Australian Open 2023
Andy Murray calls 4am finishes in tennis a ‘farce’

MELBOURNE (Agencies): Andy Murray says finishing his second-round match at the Australian Open at 4am was a “farce”.

The 35-year-old’s arduous five-set win over home favourite Thanasi Kokkinakis took five hours 45 minutes. That followed Murray’s first-round win on Tuesday, when the Briton sealed victory in four hours 49 minutes against Italian Matteo Berrettini.

“I don’t know who it’s [the late finish] beneficial for,” said Murray on court after the Kokkinakis match.

“We come here after the match and that’s what the discussion is, rather than it being like, ‘epic Murray-Kokkinakis match’. It ends in a bit of a farce.

“Amazingly people stayed until the end, and I really appreciate people doing that and creating an atmosphere for us. Some people obviously need to work the following day and everything.” Murray was two sets down and looked to be heading out of the competition before digging deep to defeat 26-year-old Kokkinakis, who is ranked 159th in the world, 4-6 6-7 (4-7) 7-6 (7-5) 6-3 7-5.

He will face Spanish 24th seed Roberto Bautista Agut in the third round.
The rowdy fans inside the venue were treated to a fine spectacle from both players – despite it approaching the six-hour mark – but Murray also highlighted another problem with overly-long matches. “If my child was a ball kid for a tournament and they’re coming home at five in the morning, as a parent, I’m snapping at that. It’s not beneficial for them,” said the three-time Grand Slam winner.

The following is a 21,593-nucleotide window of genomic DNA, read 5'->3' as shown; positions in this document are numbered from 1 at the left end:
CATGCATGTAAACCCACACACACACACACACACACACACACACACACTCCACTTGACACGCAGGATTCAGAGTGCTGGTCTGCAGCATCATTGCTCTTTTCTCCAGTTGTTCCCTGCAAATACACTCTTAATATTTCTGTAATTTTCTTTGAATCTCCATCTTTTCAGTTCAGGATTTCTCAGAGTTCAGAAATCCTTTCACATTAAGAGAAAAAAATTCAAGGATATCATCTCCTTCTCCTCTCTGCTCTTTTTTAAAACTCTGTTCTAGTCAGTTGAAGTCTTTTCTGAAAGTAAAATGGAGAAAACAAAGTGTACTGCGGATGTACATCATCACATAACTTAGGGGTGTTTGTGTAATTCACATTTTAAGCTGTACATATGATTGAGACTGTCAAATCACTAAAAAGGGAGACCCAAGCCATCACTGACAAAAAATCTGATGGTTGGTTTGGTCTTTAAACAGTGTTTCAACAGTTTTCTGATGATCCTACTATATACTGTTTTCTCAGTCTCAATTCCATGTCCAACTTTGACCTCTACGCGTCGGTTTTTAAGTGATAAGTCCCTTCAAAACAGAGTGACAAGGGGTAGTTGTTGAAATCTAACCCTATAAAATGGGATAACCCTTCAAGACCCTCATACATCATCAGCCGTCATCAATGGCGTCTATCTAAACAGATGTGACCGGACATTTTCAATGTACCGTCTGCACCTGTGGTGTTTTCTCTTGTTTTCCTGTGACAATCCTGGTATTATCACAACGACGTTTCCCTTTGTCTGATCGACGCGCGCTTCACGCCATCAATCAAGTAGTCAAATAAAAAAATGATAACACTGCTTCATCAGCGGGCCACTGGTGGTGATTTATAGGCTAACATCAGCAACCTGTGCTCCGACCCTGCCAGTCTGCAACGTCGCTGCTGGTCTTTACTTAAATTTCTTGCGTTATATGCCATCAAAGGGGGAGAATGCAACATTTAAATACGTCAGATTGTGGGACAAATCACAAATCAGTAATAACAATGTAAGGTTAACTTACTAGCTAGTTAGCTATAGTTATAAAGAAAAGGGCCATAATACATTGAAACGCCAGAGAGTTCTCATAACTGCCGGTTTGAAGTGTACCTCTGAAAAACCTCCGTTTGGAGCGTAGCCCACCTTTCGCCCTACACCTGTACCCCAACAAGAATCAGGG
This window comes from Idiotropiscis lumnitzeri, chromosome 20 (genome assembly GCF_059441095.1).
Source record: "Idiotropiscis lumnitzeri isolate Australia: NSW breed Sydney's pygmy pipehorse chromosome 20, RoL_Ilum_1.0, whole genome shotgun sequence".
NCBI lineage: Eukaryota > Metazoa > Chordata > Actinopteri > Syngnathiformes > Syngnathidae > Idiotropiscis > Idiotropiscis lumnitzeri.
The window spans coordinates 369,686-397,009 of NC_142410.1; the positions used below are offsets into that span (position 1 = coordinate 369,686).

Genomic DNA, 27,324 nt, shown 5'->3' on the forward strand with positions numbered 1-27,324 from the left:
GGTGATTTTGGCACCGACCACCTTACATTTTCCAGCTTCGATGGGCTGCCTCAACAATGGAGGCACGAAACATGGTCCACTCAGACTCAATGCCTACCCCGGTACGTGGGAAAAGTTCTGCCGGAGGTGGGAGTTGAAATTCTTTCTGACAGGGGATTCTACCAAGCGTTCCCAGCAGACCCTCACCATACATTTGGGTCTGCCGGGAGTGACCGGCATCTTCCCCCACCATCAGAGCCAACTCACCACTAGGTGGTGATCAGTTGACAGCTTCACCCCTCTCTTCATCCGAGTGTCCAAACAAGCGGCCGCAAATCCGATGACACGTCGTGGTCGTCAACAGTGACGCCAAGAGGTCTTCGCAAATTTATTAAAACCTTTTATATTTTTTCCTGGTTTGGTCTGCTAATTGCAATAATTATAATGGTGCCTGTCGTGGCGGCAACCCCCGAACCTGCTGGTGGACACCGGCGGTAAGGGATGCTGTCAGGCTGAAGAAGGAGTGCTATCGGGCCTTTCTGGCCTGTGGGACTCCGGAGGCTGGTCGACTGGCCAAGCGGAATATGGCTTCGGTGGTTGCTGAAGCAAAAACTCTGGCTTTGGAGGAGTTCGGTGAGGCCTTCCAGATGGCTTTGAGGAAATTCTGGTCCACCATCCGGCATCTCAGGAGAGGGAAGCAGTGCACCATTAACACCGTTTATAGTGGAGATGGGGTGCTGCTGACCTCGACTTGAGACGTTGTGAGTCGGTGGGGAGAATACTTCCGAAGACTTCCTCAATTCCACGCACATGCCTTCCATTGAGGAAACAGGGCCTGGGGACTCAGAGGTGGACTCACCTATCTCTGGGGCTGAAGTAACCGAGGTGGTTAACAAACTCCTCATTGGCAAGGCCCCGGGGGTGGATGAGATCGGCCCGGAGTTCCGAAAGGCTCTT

“It’s not beneficial for the umpires, the officials. I don’t think it’s amazing for the fans. It’s not good for the players.” The match start time of 22:20 was also an issue, according to Murray. “We talk about it all the time, and it’s been spoken about for years,” said the Scot. “But when you start the night matches late and have [cold] conditions like that, these things are going to happen.” Tournament director Craig Tiley said on Friday there was no need to change the schedule “at this point”, pointing to the rain and extreme heat that delayed play earlier in the week. “We will always look at it when we do the tournament like we do every year,” Tiley told Australia’s Channel Nine.

“It was an epic match and when you schedule a match like that just before 10pm in the evening, you’re not expecting it to go close to six hours.”

Third seed Jessica Pegula, who is on the WTA Players’ Council: “It is ridiculous to be asking people to be there at that time. I don’t think there is any job where people are volunteering – such as ball kids – who are required to be there that late. It’s not healthy for anyone. “It can affect the players going into the next round and at this stage – at such a high level – that stuff is really important, especially for someone like Andy who needs time to recover and physically feel right for the next round.

“I definitely think it needs to change and trust me, it is definitely something we want to discuss but also has to come from men’s side.”

Jamie Murray, doubles player and Andy’s elder brother: “From a physical and mental perspective, resiliency and fighting spirit, it is just remarkable. But finishing at 4:30am is great for everyone in the UK but not people in Australia.

“Scheduling needs to be seriously looked at, if people are putting their head in the sand it is not the way forward. It is easy for me to say that after what happened to Andy but it could happen to anyone.

“Tennis has had issues with how long matches are taking for too long.”

World number four Stefanos Tsitsipas: “You have to deal with it. It started at a reasonable time, I would say. Kokkinakis made it long. Murray made it long too. “I think tennis likes these kind of matches. There’s a great story behind this match, and it’s going to be remembered.” Eighteen-time Grand Slam singles champion Martina Navratilova on Twitter: “It is essential we create better rules in tennis regarding the weather (light and wind) and starting times or cut-off times for matches. “Murray and Kokkinakis will finish around 4am. Crazy – no other sport does this.”